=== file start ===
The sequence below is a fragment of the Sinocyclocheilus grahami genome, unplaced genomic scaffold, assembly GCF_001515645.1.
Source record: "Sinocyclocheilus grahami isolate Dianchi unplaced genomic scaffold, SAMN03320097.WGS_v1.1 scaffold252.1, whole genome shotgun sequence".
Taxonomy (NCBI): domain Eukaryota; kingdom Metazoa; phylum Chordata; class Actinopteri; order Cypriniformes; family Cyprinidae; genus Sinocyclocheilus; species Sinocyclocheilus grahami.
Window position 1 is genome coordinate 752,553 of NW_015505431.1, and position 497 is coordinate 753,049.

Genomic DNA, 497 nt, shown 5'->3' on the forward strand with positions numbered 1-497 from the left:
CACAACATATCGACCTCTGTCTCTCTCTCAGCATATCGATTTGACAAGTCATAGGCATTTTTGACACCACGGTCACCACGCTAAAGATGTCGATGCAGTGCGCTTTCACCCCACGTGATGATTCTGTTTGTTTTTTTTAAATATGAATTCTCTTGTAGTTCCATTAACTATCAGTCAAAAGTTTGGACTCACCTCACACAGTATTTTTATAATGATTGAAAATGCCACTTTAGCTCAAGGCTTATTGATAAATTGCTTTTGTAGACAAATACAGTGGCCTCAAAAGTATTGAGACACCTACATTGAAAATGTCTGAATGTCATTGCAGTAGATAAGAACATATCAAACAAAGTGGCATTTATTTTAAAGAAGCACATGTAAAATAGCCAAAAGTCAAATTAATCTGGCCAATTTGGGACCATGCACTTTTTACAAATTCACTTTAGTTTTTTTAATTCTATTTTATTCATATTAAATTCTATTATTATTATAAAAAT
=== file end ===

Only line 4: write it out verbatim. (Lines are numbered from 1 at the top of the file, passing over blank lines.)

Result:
Window position 1 is genome coordinate 752,553 of NW_015505431.1, and position 497 is coordinate 753,049.